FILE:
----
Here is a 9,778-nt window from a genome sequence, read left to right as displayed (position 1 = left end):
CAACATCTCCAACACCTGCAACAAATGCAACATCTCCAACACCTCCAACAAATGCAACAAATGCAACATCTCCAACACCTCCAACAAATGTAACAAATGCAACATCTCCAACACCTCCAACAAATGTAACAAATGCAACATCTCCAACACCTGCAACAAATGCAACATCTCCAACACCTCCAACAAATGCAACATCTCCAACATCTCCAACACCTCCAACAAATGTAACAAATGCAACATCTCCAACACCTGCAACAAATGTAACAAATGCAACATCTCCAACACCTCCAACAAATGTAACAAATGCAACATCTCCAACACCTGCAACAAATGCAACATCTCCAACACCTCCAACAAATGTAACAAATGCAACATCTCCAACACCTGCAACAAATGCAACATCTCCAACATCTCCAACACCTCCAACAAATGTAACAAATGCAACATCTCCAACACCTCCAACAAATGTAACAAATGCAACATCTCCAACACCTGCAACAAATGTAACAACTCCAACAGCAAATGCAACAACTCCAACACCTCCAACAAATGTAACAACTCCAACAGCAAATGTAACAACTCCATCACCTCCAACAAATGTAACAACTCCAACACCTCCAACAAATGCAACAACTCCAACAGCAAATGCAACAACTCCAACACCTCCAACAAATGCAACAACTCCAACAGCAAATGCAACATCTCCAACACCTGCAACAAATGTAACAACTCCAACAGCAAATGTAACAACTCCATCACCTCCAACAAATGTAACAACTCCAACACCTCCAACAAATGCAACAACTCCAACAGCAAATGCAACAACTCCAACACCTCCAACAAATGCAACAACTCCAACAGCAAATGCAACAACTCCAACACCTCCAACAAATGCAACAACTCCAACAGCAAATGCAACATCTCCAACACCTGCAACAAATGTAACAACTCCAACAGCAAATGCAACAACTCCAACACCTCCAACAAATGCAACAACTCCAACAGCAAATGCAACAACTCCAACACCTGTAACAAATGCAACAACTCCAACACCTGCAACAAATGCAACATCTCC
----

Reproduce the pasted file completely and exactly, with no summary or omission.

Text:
Here is a 9,778-nt window from a genome sequence, read left to right as displayed (position 1 = left end):
CAACATCTCCAACACCTGCAACAAATGCAACATCTCCAACACCTCCAACAAATGCAACAAATGCAACATCTCCAACACCTCCAACAAATGTAACAAATGCAACATCTCCAACACCTCCAACAAATGTAACAAATGCAACATCTCCAACACCTGCAACAAATGCAACATCTCCAACACCTCCAACAAATGCAACATCTCCAACATCTCCAACACCTCCAACAAATGTAACAAATGCAACATCTCCAACACCTGCAACAAATGTAACAAATGCAACATCTCCAACACCTCCAACAAATGTAACAAATGCAACATCTCCAACACCTGCAACAAATGCAACATCTCCAACACCTCCAACAAATGTAACAAATGCAACATCTCCAACACCTGCAACAAATGCAACATCTCCAACATCTCCAACACCTCCAACAAATGTAACAAATGCAACATCTCCAACACCTCCAACAAATGTAACAAATGCAACATCTCCAACACCTGCAACAAATGTAACAACTCCAACAGCAAATGCAACAACTCCAACACCTCCAACAAATGTAACAACTCCAACAGCAAATGTAACAACTCCATCACCTCCAACAAATGTAACAACTCCAACACCTCCAACAAATGCAACAACTCCAACAGCAAATGCAACAACTCCAACACCTCCAACAAATGCAACAACTCCAACAGCAAATGCAACATCTCCAACACCTGCAACAAATGTAACAACTCCAACAGCAAATGTAACAACTCCATCACCTCCAACAAATGTAACAACTCCAACACCTCCAACAAATGCAACAACTCCAACAGCAAATGCAACAACTCCAACACCTCCAACAAATGCAACAACTCCAACAGCAAATGCAACAACTCCAACACCTCCAACAAATGCAACAACTCCAACAGCAAATGCAACATCTCCAACACCTGCAACAAATGTAACAACTCCAACAGCAAATGCAACAACTCCAACACCTCCAACAAATGCAACAACTCCAACAGCAAATGCAACAACTCCAACACCTGTAACAAATGCAACAACTCCAACACCTGCAACAAATGCAACATCTCC